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In 2010, JSR Mechanical (JSR) filed a complaint against Aireco Supply alleging breach of contract and negligence. Aireco filed an answer, but there were no further pleadings filed for the next four years. In 2014, under the authority of Va. Code 8.01-335(B), the circuit court entered a final order stating that the case was discontinued and stricken from the docket. In 2015, JSR filed a motion to reinstate the case. The circuit court denied the motion, concluding that just cause and sufficient grounds did not exist for granting Plaintiff’s motion. The Supreme Court reversed, holding that, once a plaintiff has complied with the timeliness and notice requirements of Va. Code 8.01-335(B), the circuit court does not have discretion to deny a procedural motion to reinstate a case that has been discontinued or dismissed pursuant to the statute based on lack of “good cause” or “just cause.” Remanded. View "JSR Mechanical, Inc. v. Aireco Supply, Inc." on Justia Law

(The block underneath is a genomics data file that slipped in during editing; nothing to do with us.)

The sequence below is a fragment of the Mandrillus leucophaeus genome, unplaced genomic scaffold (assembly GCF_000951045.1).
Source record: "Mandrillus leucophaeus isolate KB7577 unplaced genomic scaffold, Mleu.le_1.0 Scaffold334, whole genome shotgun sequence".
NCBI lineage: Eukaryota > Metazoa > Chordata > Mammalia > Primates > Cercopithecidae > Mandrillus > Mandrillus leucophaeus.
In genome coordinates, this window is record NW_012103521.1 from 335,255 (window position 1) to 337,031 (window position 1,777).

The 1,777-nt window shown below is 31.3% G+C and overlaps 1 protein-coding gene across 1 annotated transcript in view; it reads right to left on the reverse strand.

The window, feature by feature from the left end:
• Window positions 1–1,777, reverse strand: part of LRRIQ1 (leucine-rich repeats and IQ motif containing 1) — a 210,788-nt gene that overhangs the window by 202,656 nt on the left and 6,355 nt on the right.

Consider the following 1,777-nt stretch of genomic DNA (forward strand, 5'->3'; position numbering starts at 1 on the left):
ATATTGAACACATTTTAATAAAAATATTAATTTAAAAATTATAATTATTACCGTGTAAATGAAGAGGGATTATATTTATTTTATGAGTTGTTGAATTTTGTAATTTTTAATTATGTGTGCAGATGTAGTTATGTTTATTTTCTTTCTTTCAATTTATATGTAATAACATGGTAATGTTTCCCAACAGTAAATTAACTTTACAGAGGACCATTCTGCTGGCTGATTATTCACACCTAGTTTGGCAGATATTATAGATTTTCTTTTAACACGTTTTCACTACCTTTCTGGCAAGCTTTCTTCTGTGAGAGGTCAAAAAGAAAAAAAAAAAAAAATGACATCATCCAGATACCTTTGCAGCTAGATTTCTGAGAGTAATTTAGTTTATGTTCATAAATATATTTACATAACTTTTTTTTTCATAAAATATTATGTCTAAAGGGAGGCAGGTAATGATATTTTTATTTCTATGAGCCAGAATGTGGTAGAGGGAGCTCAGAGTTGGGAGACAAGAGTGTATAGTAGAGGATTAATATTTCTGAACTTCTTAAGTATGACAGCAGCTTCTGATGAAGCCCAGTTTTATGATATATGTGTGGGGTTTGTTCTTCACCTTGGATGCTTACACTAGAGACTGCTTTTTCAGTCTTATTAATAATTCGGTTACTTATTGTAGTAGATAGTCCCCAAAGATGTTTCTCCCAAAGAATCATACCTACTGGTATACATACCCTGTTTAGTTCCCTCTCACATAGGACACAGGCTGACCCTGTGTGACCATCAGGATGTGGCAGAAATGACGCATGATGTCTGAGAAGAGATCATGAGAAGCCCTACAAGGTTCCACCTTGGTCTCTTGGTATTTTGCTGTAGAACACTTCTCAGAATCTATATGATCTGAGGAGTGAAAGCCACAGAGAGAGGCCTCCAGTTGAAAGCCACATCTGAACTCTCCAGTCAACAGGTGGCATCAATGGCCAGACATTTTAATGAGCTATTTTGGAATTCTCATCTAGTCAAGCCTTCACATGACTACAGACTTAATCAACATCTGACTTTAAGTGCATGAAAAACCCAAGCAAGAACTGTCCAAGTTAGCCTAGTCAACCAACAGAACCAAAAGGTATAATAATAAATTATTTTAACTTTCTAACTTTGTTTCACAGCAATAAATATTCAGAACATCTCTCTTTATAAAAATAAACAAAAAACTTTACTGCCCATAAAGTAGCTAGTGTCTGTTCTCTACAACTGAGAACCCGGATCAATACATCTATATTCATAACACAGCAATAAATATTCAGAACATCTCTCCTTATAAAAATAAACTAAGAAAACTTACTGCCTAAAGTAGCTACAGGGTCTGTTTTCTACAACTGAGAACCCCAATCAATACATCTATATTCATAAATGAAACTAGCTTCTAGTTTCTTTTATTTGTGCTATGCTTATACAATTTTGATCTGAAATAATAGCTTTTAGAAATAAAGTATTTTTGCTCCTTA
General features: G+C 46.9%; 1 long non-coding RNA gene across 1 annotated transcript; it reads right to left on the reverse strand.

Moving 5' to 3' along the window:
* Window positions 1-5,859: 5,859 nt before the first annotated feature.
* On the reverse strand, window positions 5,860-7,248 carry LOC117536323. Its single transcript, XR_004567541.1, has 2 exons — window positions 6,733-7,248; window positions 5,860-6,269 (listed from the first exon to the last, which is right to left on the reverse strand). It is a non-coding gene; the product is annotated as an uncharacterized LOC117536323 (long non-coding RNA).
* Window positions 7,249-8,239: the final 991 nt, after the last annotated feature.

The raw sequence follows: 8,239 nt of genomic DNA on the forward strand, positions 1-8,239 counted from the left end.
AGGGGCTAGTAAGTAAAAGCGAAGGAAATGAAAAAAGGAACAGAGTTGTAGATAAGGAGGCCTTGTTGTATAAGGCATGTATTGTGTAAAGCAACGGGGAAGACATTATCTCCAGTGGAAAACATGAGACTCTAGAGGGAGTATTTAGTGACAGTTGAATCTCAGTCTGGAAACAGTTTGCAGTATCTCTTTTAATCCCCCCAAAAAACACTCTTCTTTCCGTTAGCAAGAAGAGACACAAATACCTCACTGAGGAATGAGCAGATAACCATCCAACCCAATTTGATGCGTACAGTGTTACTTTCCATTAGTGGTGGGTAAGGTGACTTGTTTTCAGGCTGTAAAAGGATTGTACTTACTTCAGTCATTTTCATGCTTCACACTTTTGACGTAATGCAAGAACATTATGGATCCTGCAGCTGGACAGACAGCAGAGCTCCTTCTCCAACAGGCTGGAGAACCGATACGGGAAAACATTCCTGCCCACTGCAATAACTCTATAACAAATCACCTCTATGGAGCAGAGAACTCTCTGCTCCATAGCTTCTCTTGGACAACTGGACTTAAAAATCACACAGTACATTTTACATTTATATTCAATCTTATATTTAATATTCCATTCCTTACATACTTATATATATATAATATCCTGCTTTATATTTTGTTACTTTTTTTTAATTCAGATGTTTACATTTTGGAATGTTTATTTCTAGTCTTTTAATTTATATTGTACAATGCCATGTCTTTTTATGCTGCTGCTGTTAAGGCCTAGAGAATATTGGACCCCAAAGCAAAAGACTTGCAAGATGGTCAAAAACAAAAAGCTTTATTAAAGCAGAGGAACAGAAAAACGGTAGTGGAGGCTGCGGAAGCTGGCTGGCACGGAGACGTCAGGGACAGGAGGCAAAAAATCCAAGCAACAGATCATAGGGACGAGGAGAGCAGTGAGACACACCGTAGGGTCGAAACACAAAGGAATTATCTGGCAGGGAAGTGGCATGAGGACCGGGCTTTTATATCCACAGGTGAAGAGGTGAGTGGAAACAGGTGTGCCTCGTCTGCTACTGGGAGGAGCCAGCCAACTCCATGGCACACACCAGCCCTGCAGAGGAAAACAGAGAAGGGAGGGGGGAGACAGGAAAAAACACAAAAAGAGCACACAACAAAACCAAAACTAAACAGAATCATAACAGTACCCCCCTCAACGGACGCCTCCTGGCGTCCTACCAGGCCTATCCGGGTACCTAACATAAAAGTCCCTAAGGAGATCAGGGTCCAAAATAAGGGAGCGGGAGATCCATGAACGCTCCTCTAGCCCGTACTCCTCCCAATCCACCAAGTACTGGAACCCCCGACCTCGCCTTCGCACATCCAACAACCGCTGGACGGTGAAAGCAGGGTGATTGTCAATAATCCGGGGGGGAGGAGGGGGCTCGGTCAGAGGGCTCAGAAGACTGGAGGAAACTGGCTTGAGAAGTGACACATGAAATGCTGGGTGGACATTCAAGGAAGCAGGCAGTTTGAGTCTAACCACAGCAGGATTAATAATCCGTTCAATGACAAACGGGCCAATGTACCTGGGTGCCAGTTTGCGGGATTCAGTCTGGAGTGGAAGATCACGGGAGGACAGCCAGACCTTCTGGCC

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Plaintiff was injured when her vehicle was struck by a vehicle driven by Defendant. In 2011, Plaintiff filed a complaint to recover damages for injuries she suffered in the collision, but the complaint contained a misnomer that misnamed Defendant. Plaintiff subsequently moved to nonsuit her claim, and the trial court granted the nonsuit. In 2012, Plaintiff refiled her complaint properly naming Defendant. Defendant filed a special plea in bar asserting that Plaintiff’s claim was barred by the statute of limitations. Specifically, Plaintiff argued that the 2011 complaint did not toll the statute of limitations where Plaintiff failed to correct the misnomer within the time period contemplated by Va. Code 8.01-6. The trial court sustained Plaintiff’s plea in bar. The Supreme Court reversed, holding that although Plaintiff was not properly named in the 2011 complaint, there was no doubt that she was the party identified, and therefore, the tolling provisions of Va. Code 8.01-229(E) applied, and Plaintiff’s 2012 complaint was timely filed. View "Richmond v. Volk" on Justia Law